An audit of the Federal Reserve’s emergency lending programs found discrepancies in 2 percent of the collateral pledged by borrowing institutions, an official with the U.S. Government Accountability Office said today.
“Some of it was MBS,” or mortgage-backed securities, Orice Williams Brown, managing director of financial markets and community investment for the office, told a House subcommittee. Still, “it cut across a wide variety of assets” and raised questions about whether borrowers had appropriately priced the collateral, she said.
The financial crisis, which began with the collapse of the subprime mortgage market in 2007, exposed a lack of transparency at the central bank that’s being mistaken for a need to remain independent, the subcommittee’s chairman, Republican presidential candidate Ron Paul of Texas, said in opening remarks. Today’s hearing focused on whether the Fed should still be audited and the lessons learned from the GAO’s report.
“More people now are starting to realize the Fed is truly not independent from influence,” the congressman said. “The Federal Reserve has said that independence must be protected at all costs. I usually think once there’s an emphasis on independence, it means secrecy for the Fed.”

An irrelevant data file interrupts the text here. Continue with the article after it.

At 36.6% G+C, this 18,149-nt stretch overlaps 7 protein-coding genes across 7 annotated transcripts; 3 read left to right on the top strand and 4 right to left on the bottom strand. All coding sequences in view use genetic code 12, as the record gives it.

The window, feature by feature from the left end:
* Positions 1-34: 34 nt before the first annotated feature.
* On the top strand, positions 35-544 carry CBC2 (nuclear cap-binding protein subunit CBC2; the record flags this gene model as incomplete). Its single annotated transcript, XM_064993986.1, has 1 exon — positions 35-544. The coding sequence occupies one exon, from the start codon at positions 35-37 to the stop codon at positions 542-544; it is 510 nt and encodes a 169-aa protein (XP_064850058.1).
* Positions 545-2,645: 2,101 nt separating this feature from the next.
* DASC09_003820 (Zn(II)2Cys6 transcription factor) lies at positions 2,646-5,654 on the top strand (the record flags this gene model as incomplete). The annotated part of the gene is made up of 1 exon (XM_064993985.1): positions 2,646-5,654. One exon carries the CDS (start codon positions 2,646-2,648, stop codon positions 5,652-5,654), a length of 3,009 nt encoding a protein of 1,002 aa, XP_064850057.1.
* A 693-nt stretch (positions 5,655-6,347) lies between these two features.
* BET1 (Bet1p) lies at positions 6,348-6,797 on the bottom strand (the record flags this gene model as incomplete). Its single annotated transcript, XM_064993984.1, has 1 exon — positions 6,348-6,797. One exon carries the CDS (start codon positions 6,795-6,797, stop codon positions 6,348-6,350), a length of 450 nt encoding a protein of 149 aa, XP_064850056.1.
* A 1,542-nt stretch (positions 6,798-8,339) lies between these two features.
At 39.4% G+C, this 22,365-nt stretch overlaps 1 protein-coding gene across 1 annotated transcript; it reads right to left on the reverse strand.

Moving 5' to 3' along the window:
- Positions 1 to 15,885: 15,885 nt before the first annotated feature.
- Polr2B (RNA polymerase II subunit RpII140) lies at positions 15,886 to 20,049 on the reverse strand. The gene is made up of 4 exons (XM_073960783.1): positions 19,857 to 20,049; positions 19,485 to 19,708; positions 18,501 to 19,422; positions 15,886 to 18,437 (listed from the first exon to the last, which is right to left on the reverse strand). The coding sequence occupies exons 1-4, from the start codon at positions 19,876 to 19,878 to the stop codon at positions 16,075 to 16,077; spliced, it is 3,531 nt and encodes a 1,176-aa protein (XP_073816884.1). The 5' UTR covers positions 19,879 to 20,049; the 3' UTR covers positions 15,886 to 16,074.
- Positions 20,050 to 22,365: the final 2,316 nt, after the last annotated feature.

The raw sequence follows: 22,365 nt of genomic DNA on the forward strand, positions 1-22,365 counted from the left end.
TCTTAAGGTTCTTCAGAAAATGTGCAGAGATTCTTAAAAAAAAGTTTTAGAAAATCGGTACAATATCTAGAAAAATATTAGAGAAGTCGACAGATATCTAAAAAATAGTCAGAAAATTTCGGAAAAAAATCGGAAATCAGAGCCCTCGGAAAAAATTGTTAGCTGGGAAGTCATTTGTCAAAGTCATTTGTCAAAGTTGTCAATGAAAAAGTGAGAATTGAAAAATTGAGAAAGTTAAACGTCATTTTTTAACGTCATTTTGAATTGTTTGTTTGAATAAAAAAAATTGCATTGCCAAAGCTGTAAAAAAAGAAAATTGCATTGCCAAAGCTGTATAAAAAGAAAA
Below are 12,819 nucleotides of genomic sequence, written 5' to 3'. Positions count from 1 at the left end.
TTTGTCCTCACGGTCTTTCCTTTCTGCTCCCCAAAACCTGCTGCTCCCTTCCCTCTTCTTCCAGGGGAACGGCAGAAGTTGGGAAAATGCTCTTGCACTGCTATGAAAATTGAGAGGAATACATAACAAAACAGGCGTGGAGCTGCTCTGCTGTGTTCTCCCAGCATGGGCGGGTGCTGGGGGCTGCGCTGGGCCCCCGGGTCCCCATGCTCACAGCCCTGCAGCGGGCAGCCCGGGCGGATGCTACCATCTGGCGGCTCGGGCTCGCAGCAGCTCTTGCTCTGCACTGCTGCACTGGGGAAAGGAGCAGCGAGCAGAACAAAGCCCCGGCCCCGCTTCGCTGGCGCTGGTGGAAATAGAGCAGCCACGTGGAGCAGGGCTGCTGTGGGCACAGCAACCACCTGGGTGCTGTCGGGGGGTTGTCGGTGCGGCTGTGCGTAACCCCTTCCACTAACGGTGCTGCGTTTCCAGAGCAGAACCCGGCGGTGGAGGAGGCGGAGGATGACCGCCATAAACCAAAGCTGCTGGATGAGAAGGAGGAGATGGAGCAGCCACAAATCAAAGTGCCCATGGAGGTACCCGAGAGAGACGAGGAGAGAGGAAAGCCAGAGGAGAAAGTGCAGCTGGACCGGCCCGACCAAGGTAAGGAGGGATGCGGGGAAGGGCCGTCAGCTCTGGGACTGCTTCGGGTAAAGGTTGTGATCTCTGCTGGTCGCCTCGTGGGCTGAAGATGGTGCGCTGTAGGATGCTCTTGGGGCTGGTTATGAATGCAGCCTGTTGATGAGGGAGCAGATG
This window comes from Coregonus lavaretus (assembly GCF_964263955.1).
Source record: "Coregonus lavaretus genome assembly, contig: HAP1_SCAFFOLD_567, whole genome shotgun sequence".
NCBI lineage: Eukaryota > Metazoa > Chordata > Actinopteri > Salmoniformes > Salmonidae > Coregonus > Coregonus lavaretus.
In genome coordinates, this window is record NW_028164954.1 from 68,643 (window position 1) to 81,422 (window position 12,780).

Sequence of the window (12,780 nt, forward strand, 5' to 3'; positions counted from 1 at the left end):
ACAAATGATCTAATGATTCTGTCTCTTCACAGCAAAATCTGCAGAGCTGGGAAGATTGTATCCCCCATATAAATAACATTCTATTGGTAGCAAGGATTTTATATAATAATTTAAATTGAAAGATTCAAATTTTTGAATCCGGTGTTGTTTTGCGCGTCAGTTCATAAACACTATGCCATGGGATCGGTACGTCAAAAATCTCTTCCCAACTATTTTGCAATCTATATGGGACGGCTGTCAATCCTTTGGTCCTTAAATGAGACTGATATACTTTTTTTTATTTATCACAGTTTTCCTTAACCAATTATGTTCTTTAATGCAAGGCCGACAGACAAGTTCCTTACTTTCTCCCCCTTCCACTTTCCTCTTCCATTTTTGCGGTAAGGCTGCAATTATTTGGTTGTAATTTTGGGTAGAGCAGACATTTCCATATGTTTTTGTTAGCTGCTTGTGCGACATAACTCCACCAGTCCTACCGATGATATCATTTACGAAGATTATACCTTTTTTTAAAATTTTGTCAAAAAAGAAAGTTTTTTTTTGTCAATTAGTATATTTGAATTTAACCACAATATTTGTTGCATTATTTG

The GAO report, released in July, made seven recommendations to Fed Chairman Ben S. Bernanke for improving central bank policies in areas that include conflicts of interest, risk management, and transparency.
The audit “was a fairly big undertaking,” Brown told lawmakers. While no “major concern” was found among the Fed’s loans, the GAO “did point out some of the loans being made raised issues about the collateral around the loans,” she said.
Paul, an advocate of limited government, has written a book titled “End the Fed.” In 2010, the House passed his legislation requiring audits of central bank interest-rate decisions. The Senate rejected the measure, and Congress ended up approving a compromise that required the disclosure of details of the Fed’s emergency lending and monetary-policy actions during the financial crisis.
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